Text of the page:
Amazon is ruining Christmas. And by that, I mean, it is ruining our ability to wait. The other day, I ordered something that wasn’t from Jeff Bezos’s empire and I had to wait a few extra days to get it. The package actually got lost and I ended up on the phone with UPS defending the aforementioned online shopping executive. Yikes. Anyway, my customer service drama aside, when I was complaining to my cell about my predicament, they told me I had lost the ability to wait and that I was losing the ability to be patient. They are right.
My patience is corroded, it seems like. I don’t know if it’s late capitalism’s instant access that has done it, or maybe I’m just not sleeping enough, but it is notable. And I don’t think I’m the only one.
We need to learn to wait. We need to learn to endure. That’s the point of Advent. If we can’t wait, Christmas just won’t be as sweet. In the United States, Christmas basically starts on Nov. 1. Once Halloween displays are down, Lowe’s puts up its Christmas display and the whole hardware store becomes a winter wonderland. Even before the first snowflake falls (and as the weather gets eerily unseasonably warmer), we are singing Christmas carols.
And the sad thing is, once Dec. 26 hits, all of the wrapping paper and tinsel is gone, virtually. I like to leave the tree up at least until Epiphany, but we are so sick of gingerbread and eggnog by the time Christmas hits. All of the glogg is drank and we’re hung over. The panettone is stale and the stollen is all dried up.
We have ruined Christmas because we have forgotten how to wait. Not just because we are impatient, but we are so marketed to that the anticipation of the holiday is gone too. We don’t even care and can’t wait until it’s over.
But Advent is so short you can miss it. The first candle is already lit and the first Sunday has passed. Christmas Eve is in eighteen days. If you don’t savor the opportunity to wait, you’ll miss it altogether.
“What am I missing?” you might ask, “The songs are old and the cookies are too sweet.” Christmas is overdone and underdone at the same time. The worst parts of it are sold to us, and the best parts of it aren’t even spoken. Christians are arguing over Starbucks cups as they attempt to fortify their quickly diminished subcultural territory. We forget the incarnation. We forget Jesus is promised for the troubled world. We take for granted that Jesus is here. Some Christians might not even see the point of waiting, since Jesus has already arrived.
But I was struck when I observed our little ones at our Sunday meeting last week. They were typically very disruptive and loud as they awaited their special Advent song. But they were excited. I appreciate their excitement because it reminds me how to anticipate. Kids get the excitement, we should learn that from them. We are always telling them to wait and be patient. And for what? Many adults can’t even answer. They are just so bored, oppressed, and exhausted, they just can’t wait for the damn season to be over. Ugh. Miserable. I hope the kids teach us something.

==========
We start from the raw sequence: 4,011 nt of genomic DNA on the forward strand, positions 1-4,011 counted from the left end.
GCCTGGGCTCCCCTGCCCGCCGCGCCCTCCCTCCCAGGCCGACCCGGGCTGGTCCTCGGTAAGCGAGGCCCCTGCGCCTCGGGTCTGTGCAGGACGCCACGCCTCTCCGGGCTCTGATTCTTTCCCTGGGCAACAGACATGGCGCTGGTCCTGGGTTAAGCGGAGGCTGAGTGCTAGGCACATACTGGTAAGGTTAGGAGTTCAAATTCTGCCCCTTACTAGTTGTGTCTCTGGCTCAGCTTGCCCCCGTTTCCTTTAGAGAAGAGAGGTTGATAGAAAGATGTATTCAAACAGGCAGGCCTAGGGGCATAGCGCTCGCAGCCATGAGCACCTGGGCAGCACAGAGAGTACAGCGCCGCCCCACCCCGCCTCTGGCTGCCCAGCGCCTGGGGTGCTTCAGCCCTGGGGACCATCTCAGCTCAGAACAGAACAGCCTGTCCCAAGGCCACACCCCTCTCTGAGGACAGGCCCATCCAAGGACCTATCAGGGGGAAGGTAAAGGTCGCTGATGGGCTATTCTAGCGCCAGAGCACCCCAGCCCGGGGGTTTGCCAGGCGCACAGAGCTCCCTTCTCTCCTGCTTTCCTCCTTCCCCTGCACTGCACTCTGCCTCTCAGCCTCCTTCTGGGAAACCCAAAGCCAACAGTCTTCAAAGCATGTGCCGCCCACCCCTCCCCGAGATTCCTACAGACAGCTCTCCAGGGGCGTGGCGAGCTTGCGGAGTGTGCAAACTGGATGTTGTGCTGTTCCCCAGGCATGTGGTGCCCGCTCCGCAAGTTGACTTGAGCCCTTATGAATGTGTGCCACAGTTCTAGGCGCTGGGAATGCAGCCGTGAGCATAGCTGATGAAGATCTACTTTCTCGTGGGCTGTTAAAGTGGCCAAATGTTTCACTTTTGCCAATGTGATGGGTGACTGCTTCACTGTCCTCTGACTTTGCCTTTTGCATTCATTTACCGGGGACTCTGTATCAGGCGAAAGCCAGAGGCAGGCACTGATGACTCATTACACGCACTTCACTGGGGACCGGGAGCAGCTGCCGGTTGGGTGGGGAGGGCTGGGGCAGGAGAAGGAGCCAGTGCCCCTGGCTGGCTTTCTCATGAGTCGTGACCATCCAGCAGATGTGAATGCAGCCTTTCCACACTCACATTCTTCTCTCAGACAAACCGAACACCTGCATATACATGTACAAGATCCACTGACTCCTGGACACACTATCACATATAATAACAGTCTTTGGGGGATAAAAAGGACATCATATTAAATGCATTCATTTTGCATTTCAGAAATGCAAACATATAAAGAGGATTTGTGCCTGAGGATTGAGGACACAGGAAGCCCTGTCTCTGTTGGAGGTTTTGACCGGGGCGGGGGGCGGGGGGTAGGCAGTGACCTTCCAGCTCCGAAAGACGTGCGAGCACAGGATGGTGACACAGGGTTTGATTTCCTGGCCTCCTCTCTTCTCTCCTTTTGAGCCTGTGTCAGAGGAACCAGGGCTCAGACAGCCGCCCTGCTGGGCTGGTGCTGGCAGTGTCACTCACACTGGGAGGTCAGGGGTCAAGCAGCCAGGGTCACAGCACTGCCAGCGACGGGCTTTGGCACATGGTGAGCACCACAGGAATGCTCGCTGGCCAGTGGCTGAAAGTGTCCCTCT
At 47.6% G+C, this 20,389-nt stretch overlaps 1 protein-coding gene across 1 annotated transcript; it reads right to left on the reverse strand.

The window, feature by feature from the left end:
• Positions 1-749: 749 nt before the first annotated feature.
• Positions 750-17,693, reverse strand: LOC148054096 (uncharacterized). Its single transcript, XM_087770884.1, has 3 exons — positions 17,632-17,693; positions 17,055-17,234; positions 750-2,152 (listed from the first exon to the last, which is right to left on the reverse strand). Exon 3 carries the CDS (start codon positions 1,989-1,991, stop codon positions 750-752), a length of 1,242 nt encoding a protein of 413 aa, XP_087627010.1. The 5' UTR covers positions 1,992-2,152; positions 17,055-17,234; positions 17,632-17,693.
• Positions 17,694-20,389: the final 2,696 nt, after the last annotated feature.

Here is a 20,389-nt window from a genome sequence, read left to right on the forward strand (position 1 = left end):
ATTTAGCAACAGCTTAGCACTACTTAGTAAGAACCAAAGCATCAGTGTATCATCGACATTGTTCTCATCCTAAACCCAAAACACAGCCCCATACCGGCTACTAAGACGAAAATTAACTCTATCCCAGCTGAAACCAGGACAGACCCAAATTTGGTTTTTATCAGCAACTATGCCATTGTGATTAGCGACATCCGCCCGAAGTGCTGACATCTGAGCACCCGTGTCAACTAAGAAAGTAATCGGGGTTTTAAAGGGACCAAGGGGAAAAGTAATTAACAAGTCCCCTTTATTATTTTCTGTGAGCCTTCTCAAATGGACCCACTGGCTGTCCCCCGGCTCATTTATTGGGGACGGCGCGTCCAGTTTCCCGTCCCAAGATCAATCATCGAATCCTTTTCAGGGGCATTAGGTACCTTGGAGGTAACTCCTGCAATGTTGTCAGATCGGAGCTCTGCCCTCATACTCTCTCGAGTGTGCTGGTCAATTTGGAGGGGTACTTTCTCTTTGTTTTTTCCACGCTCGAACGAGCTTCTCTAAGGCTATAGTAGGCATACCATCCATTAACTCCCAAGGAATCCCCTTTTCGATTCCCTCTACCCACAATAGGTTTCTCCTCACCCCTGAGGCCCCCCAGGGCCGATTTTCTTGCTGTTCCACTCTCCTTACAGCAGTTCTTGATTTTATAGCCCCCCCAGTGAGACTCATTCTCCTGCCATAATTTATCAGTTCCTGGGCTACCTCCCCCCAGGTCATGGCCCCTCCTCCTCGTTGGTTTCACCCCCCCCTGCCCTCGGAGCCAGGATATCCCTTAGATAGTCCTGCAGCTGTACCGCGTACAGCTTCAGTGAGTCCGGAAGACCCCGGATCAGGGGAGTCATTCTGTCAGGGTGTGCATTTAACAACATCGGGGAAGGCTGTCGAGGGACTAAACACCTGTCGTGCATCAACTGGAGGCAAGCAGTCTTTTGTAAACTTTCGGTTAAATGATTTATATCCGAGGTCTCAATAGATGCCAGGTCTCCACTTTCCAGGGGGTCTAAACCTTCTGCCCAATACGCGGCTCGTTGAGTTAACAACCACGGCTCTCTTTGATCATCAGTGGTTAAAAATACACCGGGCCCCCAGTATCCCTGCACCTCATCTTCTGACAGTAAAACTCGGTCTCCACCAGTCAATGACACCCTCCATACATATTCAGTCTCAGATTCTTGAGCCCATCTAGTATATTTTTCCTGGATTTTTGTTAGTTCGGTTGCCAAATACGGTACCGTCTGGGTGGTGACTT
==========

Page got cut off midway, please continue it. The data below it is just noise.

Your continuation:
Can we learn to anticipate the incarnation enough to forestall our satisfaction? Can we learn to yearn? And can we learn to endure? “Tiny tots with their eyes all aglow, will find it hard to sleep tonight…” I hope we do too.
I hope we can develop the ability to wait and also the ability to discern what is truly worth waiting for. Learning to persevere alone saves us. If we can endure discomfort, pain, or dissatisfaction long enough, the sweetness and joy of that mysterious baby savior will be all the better.
All it takes it time. Hold on to your faith this season. Keeping the faith is all you need to do. A little bit is enough to move a mountain, Jesus says. Hold on to your little light, it makes a big difference in the world of darkness. Don’t worry about conquest or revolution. You don’t need to be strong to be saved. You just have to wait.
Followers of Jesus are working on the art of waiting. Don’t let your anxiety overcome you. Don’t let our conditioned lack of patience dominate you. Don’t let all the tinsel, and holiday movies, and displays ruin the holiday.
The Incarnation can’t be Amazon Primed. Sometimes it requires patience. And we know that because we know our life is full of sorrow and trouble that can’t just be wished away. We have to get through it. The world is full of trouble. But we are promised a savior. Wait for the Savior. Wait during Advent. Don’t stuff yourself silly every night. Save room for after Christmas Day. There’s more celebration to be had. Maybe don’t open a gift. Or proof Kugelhopf dough again.
And if you fail to wait, that’s OK, the baby savior still comes.